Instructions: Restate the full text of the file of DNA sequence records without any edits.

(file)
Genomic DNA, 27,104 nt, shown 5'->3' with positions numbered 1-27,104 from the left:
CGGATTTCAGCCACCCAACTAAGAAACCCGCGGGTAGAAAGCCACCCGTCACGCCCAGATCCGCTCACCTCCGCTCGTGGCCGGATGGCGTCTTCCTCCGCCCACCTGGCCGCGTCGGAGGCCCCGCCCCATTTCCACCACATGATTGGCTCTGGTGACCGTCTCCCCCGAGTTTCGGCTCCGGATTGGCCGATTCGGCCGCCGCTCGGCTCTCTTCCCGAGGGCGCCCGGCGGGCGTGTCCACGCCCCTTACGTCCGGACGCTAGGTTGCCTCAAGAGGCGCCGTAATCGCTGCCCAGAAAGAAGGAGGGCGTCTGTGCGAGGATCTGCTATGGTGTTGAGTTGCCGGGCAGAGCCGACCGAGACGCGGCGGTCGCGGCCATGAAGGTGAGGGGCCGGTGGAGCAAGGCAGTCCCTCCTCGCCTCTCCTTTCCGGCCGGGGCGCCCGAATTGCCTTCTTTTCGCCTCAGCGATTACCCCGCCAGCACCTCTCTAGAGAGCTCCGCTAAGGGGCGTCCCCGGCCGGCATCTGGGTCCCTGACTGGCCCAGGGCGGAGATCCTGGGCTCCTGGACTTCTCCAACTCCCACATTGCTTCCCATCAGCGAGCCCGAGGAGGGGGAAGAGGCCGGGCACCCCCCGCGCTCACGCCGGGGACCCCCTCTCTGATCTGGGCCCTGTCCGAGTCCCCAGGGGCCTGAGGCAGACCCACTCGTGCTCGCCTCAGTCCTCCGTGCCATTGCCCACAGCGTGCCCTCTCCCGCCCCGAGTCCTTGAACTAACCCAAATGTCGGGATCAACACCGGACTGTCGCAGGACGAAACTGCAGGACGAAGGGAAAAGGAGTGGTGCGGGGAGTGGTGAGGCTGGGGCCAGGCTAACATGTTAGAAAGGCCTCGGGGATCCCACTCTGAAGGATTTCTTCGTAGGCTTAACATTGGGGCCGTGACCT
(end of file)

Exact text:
Genomic DNA, 27,104 nt, shown 5'->3' with positions numbered 1-27,104 from the left:
CGGATTTCAGCCACCCAACTAAGAAACCCGCGGGTAGAAAGCCACCCGTCACGCCCAGATCCGCTCACCTCCGCTCGTGGCCGGATGGCGTCTTCCTCCGCCCACCTGGCCGCGTCGGAGGCCCCGCCCCATTTCCACCACATGATTGGCTCTGGTGACCGTCTCCCCCGAGTTTCGGCTCCGGATTGGCCGATTCGGCCGCCGCTCGGCTCTCTTCCCGAGGGCGCCCGGCGGGCGTGTCCACGCCCCTTACGTCCGGACGCTAGGTTGCCTCAAGAGGCGCCGTAATCGCTGCCCAGAAAGAAGGAGGGCGTCTGTGCGAGGATCTGCTATGGTGTTGAGTTGCCGGGCAGAGCCGACCGAGACGCGGCGGTCGCGGCCATGAAGGTGAGGGGCCGGTGGAGCAAGGCAGTCCCTCCTCGCCTCTCCTTTCCGGCCGGGGCGCCCGAATTGCCTTCTTTTCGCCTCAGCGATTACCCCGCCAGCACCTCTCTAGAGAGCTCCGCTAAGGGGCGTCCCCGGCCGGCATCTGGGTCCCTGACTGGCCCAGGGCGGAGATCCTGGGCTCCTGGACTTCTCCAACTCCCACATTGCTTCCCATCAGCGAGCCCGAGGAGGGGGAAGAGGCCGGGCACCCCCCGCGCTCACGCCGGGGACCCCCTCTCTGATCTGGGCCCTGTCCGAGTCCCCAGGGGCCTGAGGCAGACCCACTCGTGCTCGCCTCAGTCCTCCGTGCCATTGCCCACAGCGTGCCCTCTCCCGCCCCGAGTCCTTGAACTAACCCAAATGTCGGGATCAACACCGGACTGTCGCAGGACGAAACTGCAGGACGAAGGGAAAAGGAGTGGTGCGGGGAGTGGTGAGGCTGGGGCCAGGCTAACATGTTAGAAAGGCCTCGGGGATCCCACTCTGAAGGATTTCTTCGTAGGCTTAACATTGGGGCCGTGACCT